Either we have stepped into an alternate universe, which if you were abreast of the latest internet craze, The Mandela Effect, you would know that some people think that we have jumped dimensions.
Something has gone terribly wrong with the experts. Something has gone wrong in how they are educated, how they lives their lives within an ideological, and for the most part, geographical, cocoon that makes it all but impossible for "experts" to step beyond the narrow confines of whatever entrenched area of expertise they represent.
I heard someone lamenting today that one should not break-up with someone via text. That ghosting was not ok. Tell that to today's teenagers and young adults. That is what culture is. Culture is change. Women used to write men Dear John letters. Now they just never respond to another text again. That's cultural evolution.
Now, is the lament justified? Do we lament the evolution that is happening before our very eyes?
Think about this. It is highly unlikely your children, if they under 10, will ever really drive a car. I already have a passtionate distaste for the modern convenience of cars--but cars you can buy today already have quasi-autopilots installed. If you have a newborn, right now, that child wll probably never drive a car.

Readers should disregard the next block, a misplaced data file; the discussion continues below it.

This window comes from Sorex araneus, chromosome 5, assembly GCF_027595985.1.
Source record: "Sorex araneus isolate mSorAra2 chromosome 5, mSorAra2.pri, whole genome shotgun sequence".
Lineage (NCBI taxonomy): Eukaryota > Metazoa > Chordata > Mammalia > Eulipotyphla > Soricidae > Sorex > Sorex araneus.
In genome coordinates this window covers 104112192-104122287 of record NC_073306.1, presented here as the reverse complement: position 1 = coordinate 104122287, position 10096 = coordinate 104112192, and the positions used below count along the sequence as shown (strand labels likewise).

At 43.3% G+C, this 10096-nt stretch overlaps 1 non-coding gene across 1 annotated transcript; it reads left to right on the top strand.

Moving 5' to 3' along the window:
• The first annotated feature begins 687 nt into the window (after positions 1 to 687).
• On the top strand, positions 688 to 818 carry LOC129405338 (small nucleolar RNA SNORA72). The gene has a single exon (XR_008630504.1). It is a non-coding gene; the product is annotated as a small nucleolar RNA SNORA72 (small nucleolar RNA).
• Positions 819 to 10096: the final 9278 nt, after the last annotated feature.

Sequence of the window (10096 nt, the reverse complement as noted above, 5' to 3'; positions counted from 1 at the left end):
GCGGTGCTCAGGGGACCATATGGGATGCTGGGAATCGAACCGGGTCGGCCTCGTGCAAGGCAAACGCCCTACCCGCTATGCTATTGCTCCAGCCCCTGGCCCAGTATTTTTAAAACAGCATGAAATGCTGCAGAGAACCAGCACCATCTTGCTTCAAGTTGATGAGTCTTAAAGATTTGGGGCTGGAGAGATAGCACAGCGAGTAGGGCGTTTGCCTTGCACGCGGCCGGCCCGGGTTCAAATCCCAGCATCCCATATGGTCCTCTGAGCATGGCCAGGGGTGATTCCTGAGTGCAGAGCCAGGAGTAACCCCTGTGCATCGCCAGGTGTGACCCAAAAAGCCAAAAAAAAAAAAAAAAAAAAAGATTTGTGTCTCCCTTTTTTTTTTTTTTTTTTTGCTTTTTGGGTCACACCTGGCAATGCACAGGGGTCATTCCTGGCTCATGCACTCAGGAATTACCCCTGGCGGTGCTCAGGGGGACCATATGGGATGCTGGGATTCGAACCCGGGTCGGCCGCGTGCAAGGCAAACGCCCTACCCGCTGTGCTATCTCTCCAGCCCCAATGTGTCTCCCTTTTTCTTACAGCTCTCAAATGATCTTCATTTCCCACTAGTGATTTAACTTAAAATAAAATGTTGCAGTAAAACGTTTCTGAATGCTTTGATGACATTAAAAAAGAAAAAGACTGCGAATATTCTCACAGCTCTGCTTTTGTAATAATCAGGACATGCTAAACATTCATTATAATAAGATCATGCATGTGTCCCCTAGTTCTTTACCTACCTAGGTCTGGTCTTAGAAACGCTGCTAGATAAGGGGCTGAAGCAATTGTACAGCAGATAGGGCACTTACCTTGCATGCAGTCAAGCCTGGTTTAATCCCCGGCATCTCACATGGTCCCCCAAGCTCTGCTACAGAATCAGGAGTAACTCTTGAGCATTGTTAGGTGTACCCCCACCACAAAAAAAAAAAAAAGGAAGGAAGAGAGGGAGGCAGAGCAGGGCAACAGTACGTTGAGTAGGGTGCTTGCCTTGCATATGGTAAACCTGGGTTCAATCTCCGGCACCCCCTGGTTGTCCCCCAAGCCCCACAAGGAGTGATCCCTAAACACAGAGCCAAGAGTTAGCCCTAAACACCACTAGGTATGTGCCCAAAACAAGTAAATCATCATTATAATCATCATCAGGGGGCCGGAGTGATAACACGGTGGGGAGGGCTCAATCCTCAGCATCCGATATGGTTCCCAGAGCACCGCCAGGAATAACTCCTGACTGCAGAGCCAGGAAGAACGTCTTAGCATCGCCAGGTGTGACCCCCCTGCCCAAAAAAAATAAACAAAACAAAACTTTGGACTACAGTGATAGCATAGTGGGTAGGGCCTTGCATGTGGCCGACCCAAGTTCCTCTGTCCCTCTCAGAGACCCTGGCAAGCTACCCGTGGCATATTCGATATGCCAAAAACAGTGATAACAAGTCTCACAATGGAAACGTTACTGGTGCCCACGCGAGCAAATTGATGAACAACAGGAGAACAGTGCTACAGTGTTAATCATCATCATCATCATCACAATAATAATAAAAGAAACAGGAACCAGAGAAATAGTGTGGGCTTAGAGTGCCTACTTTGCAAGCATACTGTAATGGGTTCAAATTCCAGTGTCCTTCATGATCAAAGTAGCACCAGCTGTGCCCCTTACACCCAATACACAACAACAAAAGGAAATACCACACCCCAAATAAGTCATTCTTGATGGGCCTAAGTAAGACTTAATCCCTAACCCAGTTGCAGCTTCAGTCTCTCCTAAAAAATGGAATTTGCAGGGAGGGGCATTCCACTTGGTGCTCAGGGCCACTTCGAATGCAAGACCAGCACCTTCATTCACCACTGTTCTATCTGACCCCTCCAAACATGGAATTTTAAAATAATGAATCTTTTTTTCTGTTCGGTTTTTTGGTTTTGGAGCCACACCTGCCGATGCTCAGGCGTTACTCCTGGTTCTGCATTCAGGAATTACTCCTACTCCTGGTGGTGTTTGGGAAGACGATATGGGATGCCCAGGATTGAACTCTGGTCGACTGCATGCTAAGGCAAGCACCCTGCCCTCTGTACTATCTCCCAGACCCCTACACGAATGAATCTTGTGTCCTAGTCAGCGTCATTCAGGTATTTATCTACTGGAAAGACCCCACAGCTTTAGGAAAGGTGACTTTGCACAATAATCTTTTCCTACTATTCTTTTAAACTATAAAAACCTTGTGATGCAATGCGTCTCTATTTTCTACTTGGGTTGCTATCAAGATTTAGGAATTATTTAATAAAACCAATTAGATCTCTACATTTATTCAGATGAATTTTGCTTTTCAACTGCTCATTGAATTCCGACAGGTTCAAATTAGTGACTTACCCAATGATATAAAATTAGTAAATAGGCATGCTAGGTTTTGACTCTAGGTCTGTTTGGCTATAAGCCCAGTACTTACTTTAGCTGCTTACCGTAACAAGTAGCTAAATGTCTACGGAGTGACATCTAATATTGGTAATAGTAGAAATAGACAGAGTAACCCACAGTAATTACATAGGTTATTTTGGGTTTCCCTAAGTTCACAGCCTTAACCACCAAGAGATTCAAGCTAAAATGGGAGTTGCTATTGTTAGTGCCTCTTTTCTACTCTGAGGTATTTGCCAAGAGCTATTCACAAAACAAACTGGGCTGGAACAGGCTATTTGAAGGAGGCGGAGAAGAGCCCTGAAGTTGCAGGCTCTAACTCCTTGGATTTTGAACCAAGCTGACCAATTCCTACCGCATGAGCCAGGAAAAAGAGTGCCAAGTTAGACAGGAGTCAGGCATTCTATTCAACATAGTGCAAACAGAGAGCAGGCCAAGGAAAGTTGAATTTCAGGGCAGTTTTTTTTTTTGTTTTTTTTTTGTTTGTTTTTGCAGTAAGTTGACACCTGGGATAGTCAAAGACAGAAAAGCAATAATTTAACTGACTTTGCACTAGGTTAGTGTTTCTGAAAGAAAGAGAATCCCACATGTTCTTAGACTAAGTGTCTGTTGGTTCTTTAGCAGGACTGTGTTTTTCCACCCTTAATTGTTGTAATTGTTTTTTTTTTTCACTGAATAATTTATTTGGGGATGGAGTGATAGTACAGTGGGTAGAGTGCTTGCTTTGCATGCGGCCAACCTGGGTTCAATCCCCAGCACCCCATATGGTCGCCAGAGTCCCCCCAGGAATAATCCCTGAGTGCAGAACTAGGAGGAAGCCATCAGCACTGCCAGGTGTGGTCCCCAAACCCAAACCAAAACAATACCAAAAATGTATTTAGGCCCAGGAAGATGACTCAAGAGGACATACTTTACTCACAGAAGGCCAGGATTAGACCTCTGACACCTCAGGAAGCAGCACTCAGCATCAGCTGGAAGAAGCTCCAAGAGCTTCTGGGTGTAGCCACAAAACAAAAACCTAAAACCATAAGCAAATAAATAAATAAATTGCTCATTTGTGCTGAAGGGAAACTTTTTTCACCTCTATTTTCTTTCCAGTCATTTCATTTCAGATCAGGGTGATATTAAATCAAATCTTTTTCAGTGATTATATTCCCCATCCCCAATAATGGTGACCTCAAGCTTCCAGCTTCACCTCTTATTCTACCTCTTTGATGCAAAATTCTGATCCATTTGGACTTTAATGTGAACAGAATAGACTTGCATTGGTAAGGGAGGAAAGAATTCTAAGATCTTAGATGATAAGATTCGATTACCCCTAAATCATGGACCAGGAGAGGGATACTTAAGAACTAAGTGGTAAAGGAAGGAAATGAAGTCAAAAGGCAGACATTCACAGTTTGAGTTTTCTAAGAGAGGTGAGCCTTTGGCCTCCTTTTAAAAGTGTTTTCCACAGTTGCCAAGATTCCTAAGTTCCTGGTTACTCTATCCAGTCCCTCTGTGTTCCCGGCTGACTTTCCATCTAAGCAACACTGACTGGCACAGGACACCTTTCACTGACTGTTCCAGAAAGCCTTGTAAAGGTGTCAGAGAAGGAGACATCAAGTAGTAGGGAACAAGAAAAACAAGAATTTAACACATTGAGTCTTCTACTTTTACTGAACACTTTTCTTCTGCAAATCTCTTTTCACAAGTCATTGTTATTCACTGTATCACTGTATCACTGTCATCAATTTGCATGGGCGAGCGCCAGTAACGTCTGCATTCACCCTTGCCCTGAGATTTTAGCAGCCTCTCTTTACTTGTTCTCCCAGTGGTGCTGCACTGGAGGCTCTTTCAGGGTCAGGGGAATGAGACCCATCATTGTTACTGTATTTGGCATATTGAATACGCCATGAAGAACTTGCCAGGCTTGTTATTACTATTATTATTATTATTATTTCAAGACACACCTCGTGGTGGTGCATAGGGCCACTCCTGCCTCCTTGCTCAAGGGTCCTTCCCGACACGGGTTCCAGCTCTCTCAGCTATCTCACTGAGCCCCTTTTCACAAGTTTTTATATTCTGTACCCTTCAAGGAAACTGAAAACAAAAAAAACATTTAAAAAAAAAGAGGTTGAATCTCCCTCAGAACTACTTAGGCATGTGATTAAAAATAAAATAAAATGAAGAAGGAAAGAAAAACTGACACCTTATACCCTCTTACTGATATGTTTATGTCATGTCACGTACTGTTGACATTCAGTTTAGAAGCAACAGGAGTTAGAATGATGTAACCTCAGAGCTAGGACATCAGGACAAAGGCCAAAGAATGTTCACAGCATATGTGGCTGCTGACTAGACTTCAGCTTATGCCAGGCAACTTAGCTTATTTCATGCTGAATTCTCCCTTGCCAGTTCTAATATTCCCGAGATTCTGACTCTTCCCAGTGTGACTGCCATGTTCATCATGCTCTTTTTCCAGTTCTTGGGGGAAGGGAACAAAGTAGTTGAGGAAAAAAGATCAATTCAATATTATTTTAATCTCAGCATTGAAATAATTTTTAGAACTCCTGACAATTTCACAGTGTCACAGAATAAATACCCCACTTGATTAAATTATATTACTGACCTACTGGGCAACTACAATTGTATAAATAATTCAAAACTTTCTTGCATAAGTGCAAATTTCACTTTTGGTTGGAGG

So yes, we lament. The person lamenting the dating culture and me, lamenting how much I don't want a computer to drive me anywhere.
As a society we lament institutional change even more. Americans are not known for enacting change until it can't be put off anymore.
But institutional change is exactly what we must have if we are to help the students of today measure up to the crazy world we are busy creating, a world which we don't even know what it will look like, and the kids of today are supposed to listen to people who are trying and failing miserably to hold on to institutions that are simply failing.
The one institution that is failing perhaps the most abyssmally is education.
Let's say we go to a random high school. Let's say we go to 10 random high schools, spread out geographically and demographically across an entire metropolitan area, any metropolitan area, every metropolitan area, and let's say that we asked those kids, "Who here actually likes school?"
Oh, anecdotes. Of course the kids are going to say they didn't like going to school. If you know how to get kids to understand that you understand how powerless they feel because you once felt exactly that powerless, kids will open up to you. Call it my instinctive sense of rebellion against institutions in general, but it was rare to find a student who actually enjoyed going to school.